Palace Theater in Los Angeles, CA siwas the te of D’Addario Foundation’s Back 2 School benefit on November 2 2019.
Review by Harriet Kaplan, Photos by Elli Lauren Photography
The historical Palace Theater in Los Angeles, CA was the site of the D’Addario Foundation’s Back 2 School Class of 2019 benefit on November 2. The organization is considered longtime champions for accessible music instruction. As a 50103 non profit, the money that was raised by the D’Addario Foundation at this benefit will provide kids access to music programs, provide college assistance scholarships, and encourage more females to pick up guitars and rock out through D’Addario’s Girls In Music Initiative.
Speaking of rocking out, that’s just what the eclectic array of musical guests did and one comedy act had the audience cracking up and in stitches. The Back 2 School benefit included the house band The Watkins Family Hour, Mike Viola, Jim James of My Morning Jacket, Mandy Moore, John C. Reilly, LP, Langhorne Slim, Garfunkel & Oates, Blake Mills and Mike Garza. The almost two-hour show featured original music and songs that had to do with education and school. The Saved By The Bell theme, Jack White’s I Can Tell That We Are Going To Be Friends, Stevie Wonder’s I Wish, Chuck Berry’s School Days, and Alice Cooper’s Schools Out were among the many educationally themed songs that were performed. All artists seemed to be having a good time and enjoying themselves. It was clear they loved playing and it was on behalf of a great and essential cause.
John Christopher Reilly is an American actor, comedian, singer, voice actor, screenwriter, and producer who made his film debut in Brian De Palma’s war film Casualties of War. Reilly gained exposure through his supporting roles in Days of Thunder, What’s Eating Gilbert Grape, and The River Wild and gained widespread fame for his roles in Boogie Nights, Step Brothers, and his voicing of Wreck it Ralph. His unique and funky rendition of the Stevie Wonder “I Wish” was different as he played spoons on his knees in time to the rhythm.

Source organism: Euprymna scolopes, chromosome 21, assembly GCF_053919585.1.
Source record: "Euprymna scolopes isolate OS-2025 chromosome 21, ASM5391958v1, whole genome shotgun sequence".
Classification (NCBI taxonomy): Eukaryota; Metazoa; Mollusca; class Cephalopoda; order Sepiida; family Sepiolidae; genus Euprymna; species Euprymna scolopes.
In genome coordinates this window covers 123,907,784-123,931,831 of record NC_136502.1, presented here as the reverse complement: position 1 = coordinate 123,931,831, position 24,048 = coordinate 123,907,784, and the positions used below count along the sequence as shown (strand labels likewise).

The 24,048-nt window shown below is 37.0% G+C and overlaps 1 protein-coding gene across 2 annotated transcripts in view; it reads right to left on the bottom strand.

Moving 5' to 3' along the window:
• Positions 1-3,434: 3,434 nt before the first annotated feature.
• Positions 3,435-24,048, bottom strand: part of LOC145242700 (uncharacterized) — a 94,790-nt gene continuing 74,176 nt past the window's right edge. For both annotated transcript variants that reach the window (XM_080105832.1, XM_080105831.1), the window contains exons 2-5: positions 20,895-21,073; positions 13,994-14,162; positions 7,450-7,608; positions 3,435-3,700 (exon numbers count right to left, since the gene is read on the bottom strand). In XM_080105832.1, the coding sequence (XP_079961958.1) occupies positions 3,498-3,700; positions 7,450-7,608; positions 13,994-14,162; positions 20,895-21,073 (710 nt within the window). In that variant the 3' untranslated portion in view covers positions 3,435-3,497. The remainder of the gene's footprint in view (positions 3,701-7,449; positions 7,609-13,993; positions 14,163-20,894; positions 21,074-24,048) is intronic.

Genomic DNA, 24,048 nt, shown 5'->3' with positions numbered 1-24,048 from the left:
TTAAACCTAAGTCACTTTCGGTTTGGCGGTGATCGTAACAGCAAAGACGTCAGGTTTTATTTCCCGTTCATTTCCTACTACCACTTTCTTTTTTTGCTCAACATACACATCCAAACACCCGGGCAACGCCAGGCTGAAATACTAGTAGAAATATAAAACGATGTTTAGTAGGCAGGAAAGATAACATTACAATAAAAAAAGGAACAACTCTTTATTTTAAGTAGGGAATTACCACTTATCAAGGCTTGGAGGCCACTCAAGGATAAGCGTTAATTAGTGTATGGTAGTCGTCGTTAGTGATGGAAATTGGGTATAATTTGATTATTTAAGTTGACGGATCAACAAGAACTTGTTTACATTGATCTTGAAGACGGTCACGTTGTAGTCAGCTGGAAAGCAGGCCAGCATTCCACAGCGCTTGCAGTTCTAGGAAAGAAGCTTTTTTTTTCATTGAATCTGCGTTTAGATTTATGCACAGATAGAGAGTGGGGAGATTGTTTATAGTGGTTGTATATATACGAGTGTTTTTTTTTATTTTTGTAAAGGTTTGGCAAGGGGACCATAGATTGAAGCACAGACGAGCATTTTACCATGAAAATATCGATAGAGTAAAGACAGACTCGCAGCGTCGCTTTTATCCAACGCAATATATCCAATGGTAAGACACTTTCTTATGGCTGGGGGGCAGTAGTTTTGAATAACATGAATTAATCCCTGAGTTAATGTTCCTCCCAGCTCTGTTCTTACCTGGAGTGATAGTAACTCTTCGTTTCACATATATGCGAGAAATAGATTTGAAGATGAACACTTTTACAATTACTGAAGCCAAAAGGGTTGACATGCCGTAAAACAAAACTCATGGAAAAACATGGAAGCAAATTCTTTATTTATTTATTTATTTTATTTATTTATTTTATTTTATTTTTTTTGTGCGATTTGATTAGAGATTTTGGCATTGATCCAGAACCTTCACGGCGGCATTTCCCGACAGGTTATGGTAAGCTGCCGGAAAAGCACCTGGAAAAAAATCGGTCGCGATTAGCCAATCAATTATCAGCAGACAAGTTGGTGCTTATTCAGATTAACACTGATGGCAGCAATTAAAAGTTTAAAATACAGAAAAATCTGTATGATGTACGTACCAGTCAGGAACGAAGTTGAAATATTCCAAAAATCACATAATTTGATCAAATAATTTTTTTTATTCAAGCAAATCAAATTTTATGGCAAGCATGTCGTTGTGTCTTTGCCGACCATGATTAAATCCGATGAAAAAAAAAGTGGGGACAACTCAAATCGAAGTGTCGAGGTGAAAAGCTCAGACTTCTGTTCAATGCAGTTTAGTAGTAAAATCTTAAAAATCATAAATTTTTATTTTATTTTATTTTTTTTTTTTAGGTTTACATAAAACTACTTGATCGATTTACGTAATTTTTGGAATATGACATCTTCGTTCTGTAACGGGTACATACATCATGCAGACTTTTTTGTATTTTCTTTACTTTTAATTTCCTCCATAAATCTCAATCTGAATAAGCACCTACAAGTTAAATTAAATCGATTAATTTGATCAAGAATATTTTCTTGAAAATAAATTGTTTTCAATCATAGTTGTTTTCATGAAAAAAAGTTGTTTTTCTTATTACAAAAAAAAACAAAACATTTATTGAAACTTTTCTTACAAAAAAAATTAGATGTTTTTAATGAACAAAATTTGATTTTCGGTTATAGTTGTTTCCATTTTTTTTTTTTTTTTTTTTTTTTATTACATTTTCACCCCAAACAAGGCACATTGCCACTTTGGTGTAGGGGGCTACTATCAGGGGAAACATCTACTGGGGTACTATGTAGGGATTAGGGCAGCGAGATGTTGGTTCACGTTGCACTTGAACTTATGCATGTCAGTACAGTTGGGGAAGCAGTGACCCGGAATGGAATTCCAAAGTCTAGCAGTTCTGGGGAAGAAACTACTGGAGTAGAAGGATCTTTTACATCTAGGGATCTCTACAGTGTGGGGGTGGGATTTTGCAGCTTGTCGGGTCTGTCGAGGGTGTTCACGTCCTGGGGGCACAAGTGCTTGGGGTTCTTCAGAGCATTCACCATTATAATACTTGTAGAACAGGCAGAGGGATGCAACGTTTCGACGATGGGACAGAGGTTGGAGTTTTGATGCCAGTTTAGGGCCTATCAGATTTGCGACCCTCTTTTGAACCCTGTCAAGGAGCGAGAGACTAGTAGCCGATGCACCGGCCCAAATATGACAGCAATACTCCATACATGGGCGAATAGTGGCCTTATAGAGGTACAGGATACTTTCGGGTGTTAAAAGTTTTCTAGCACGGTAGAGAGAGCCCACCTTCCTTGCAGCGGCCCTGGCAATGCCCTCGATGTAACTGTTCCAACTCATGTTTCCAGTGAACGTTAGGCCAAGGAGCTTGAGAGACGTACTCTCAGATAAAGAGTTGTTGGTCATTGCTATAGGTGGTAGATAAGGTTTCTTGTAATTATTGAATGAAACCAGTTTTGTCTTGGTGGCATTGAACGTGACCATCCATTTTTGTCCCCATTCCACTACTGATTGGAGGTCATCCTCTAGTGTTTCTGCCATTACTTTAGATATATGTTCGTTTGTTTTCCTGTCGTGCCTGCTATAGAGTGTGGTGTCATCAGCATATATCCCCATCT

David Garza totally captured the energy and enthusiasm of School Days with an animated and rousing performance playing guitar behind his back. Garfunkel and Oates amused and shocked with a funny sexually explicit/descriptive song about sex education.
There was also a synchronized drum line that impressed the crowd with their syncopated skills. The show ended with an upbeat finale of Fleetwood Mac’s “Don’t Stop Thinking about Tomorrow” in which all the acts came back onstage together to sing.
On a more serious note, Suzanne D’Addario of the D’Addario Foundation spoke about the work the organization. D’Addario discussed the over 100-year history of the foundation and how it helps children and a video was shown during the benefit to illustrate her points made and the organization’s significant accomplishments and ongoing efforts to continue that work given the challenges that are always there in the face of ongoing budget cuts and school programs being eliminated which is result of those dire circumstances.
Langhorne Slim told a funny and delightful if rambling and disjointed story about his problems in school and talked about being placed in classes in which he didn’t fit. He seemed to revel in the fact that people are different and one box doesn’t fit all; it’s cool to be an outcast, freak or a weirdo especially in a system that rewards uniformity. The D’Addario Foundation’s Back To School 2 benefit honors education but prizes and understands that being creative is important, too: to engage one’s intellect is to spark fire to the imagination and touch the soul of a human being.
Mandy Moore is a singer and actress known for her ’90s pop albums, films such as ‘A Walk to Remember’ and her starring role in the TV hit ‘This Is Us.” She came out and the crowd loved her performance of the song “Seventeen.” Moore leads an all-star cast in the gripping trailer for the WWII drama Midway that opened this weekend.
The D’Addario Foundation’s Back To School 2 Benefit was a successful event drawing serious attention to the already pressing and urgent need for access to music education, programs and instruments in the classrooms and its creative and intellectural benefits for children.
Check out the full gallery of photos from this show here. Photos by Elli Lauren Photography
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